Evolution With A God, Evolutionary Creationism, and When The Boundary Between Them Blurs

As I have pointed out on the Vridar blog, there has been a trend in recent years to attempt to re-brand “theistic evolutionism” (that is, evolution with divine guidance) as “evolutionary creationism”. Today, Fred Clark wrote a post entitled “Why I am not a theistic evolutionist and why I do not ‘believe in’ evolution”. This post makes the perfectly legitimate point that there is no such term as “theistic chemistry” (or, I might add, a “theistic history of Israel”). I suspect this is due to the idea, commonly held in practice, that God does not influence that which can be explained by science, and that this is due to the traditional practical separation of the ‘divinely explained’ and ‘naturally explainable’.

Few creationists of any stripe would claim that God is directly involved in the process of changing the states of chemicals, but, if they are logically consistent, they will recognize that they believe that God created each and every bit of matter in the Universe in the beginning and has a plan for each and every bit of matter, and that this plan is not necessarily consistent with the laws of chemistry or physics. However, this recognized belief can not be classified as “theistic chemistry” (except if the word is interpreted as below), as divine intervention is the exception in the creationist view of chemistry, not the rule. This is the case for all fields of science that do not deal with the origins of the Universe, Earth, the continents, animals that look similar or a nation said to be divinely-chosen.

Thus, events that are explainable by science, excepting those I have pointed out above, are typically viewed by theists as unconnected with the god they believe in. It appears that Fred Clark views all natural phenomena, including those I have mentioned above, as explainable by science, and views God as being mostly unconnected with the Universe or has a view of God that is equivalent with the above view in practice/terms of observable reality. This would make him not an ‘evolutionary creationist’, but merely and a believer of evolution with a practically unconnected belief in a god.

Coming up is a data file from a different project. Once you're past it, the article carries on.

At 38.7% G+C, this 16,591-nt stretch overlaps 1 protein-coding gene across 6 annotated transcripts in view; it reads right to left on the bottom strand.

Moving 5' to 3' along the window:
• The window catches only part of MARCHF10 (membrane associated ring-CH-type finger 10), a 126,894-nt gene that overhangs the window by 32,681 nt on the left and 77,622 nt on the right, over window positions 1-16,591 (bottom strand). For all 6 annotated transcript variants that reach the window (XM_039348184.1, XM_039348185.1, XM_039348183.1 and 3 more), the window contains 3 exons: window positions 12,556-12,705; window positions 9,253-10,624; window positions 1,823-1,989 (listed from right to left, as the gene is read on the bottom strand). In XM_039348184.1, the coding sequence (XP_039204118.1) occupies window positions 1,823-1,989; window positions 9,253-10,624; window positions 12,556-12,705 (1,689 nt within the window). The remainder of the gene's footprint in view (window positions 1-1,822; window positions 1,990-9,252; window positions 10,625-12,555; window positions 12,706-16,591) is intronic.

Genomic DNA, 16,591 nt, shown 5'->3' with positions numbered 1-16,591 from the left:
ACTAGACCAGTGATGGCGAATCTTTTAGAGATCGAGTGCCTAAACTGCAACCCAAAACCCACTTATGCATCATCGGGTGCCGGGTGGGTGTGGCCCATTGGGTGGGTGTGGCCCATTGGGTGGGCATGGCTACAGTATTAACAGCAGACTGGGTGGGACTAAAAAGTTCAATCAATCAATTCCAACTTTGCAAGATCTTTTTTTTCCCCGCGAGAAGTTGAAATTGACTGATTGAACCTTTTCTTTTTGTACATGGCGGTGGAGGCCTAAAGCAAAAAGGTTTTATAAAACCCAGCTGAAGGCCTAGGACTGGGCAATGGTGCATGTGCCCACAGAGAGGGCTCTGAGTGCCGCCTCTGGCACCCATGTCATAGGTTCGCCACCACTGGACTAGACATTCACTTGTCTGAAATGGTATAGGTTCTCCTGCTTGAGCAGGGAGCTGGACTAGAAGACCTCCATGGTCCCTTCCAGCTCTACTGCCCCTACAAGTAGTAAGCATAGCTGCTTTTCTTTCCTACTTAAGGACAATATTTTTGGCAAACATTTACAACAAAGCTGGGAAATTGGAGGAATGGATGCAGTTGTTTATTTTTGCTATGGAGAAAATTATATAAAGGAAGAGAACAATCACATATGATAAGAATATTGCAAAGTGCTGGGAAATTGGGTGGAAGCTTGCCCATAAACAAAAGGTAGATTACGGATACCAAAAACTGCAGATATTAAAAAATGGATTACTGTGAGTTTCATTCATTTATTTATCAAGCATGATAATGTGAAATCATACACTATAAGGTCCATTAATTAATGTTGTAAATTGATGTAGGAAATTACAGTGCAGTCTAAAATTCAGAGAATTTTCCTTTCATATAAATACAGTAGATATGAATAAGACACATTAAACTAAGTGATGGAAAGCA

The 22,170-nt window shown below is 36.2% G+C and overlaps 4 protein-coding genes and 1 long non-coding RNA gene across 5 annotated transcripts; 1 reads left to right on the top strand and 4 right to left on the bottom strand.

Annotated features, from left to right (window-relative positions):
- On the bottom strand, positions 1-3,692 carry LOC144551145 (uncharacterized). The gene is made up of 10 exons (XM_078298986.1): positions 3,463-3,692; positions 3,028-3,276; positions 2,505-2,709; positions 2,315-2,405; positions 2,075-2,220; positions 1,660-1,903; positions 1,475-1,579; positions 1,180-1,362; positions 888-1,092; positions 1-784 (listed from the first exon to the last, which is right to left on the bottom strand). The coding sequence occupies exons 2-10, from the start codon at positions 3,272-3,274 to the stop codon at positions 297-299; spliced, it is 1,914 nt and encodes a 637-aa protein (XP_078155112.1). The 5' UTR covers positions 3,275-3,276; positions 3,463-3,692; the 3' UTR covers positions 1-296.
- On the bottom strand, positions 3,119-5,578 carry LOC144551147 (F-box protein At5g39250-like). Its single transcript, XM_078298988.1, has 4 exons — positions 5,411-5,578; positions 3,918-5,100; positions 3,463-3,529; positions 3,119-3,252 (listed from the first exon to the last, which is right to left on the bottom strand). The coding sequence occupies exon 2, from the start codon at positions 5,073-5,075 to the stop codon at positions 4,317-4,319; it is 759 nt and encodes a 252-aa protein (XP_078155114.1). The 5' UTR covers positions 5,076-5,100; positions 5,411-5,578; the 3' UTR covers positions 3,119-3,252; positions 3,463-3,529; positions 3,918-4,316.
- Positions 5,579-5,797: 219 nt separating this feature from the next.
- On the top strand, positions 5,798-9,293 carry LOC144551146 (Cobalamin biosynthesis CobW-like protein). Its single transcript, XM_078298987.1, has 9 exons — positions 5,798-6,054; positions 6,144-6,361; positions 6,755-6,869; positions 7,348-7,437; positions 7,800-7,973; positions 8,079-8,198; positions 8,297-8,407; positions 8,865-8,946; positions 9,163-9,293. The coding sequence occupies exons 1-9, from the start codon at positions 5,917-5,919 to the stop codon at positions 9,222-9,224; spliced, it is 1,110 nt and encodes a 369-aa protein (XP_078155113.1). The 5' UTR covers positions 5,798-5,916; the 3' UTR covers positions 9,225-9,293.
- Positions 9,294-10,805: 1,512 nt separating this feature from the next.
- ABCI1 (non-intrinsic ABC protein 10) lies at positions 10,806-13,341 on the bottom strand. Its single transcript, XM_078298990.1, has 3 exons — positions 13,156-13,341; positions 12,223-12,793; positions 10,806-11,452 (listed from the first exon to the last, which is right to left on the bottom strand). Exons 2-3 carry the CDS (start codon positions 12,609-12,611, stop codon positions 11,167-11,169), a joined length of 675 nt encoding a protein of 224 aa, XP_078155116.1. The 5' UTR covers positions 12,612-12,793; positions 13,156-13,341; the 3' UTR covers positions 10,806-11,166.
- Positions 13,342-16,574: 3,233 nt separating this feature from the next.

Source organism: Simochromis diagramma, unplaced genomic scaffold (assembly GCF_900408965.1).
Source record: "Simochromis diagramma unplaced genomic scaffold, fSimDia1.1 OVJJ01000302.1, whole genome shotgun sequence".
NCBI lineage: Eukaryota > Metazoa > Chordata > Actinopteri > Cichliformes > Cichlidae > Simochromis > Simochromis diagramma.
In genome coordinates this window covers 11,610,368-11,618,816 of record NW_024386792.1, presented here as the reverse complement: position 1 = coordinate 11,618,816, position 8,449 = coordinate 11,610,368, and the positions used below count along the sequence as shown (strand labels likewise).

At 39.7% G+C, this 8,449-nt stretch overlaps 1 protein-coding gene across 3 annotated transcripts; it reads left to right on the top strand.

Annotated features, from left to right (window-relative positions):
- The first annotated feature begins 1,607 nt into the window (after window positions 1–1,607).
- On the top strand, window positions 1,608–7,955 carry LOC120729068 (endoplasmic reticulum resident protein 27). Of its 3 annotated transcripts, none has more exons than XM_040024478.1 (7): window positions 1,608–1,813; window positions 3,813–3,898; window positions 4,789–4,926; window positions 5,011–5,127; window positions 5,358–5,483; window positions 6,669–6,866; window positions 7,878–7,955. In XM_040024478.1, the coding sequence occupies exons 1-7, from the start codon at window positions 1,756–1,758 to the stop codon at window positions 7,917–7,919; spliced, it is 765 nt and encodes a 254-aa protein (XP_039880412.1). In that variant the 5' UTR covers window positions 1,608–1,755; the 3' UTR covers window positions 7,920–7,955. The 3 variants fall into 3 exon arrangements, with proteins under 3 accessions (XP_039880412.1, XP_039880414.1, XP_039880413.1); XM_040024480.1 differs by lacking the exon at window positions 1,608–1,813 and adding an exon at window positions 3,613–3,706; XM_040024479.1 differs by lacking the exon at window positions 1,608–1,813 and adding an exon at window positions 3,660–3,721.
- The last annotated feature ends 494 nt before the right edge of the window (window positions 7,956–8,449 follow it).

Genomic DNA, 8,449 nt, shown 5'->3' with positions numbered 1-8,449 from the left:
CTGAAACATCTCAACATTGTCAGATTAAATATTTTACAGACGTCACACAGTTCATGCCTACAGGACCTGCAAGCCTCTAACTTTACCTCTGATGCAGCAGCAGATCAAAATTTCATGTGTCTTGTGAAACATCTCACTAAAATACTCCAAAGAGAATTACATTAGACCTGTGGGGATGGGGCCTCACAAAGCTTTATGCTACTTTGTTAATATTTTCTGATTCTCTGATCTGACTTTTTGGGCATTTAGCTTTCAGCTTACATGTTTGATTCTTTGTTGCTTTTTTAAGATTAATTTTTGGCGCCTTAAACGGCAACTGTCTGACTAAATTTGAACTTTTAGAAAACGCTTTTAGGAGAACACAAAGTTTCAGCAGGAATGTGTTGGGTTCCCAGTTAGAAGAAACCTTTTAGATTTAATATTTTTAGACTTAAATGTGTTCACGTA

Let us now analyze, as New/Gnu Atheists, the importance of the distinction between those like my interpretation of Fred Clark and the Evolutionary Creationists.  Those who have seemingly practically unconnected beliefs in evolution and a god still need to be dissuaded from their theism, though at first glance, their beliefs may seem less harmful than those of the evolutionary creationists. However, the god of those such as my interpretation of Fred Clark still may provide an interpretative framework for what happens in nature. While my interpretation of Fred Clark may state that to him, “theistic evolutionism” is as nonsensical as “theistic chemistry”, as long as either chemistry, gravity, or evolution is viewed through the interpretive lens of a plan of a god, this provides ammunition to the accommodationists, who claim that religion is compatible with science. Thus, a museum placard stating that, say, gravity, can be viewed through the lens of a god, quite offensive to us New Atheists, would cause no offense for my reconstruction of Fred Clark. Viewed this way, a “theistic chemistry” does emerge, in practice no different from “atheistic chemistry”, but in theory being very different, indeed.

Fred types:

We might guess that “theistic evolution” refers to the perspective of Christians and many other theists that God is ever-present and that nothing is separate from God’s over-arching providence — that by God “all things consist,” as the Apostle Paul wrote. Perhaps this is all this adjective signifies here.

But I’m afraid that won’t do. If the word is simply meant to express something that all Christians believe to be true of every process and phenomenon, then we must somehow account for the fact that we do not use it in reference to any other such process or phenomenon.

-Yet, I fear that the accomodationists will use it in reference to every other process and phenomenon. Thus, with the help of accomodationism, the line between ‘evolution with a god’ moves much closer to that of ‘evolutionary creationism’.

Noting this, it is clear that those who believe in both a practically passive god and evolution may, while thankfully not believe in a ‘god of the gaps’, still believe in an imaginary omniscient male who lives in outer space. Though they may not support creationism of any stripe, their belief in this imaginary omniscient male may still provide fodder for the creationists (what’s to stop this omniscient male from becoming omnipotent?)

The evolutionary creationists, of course, are the true drivers of conflation of religious doctrine and modern science not just in theory, but in practice, and, thus, they must be opposed. Science combined with Occam’s Razor does not allow for a creator god, or a god of any kind.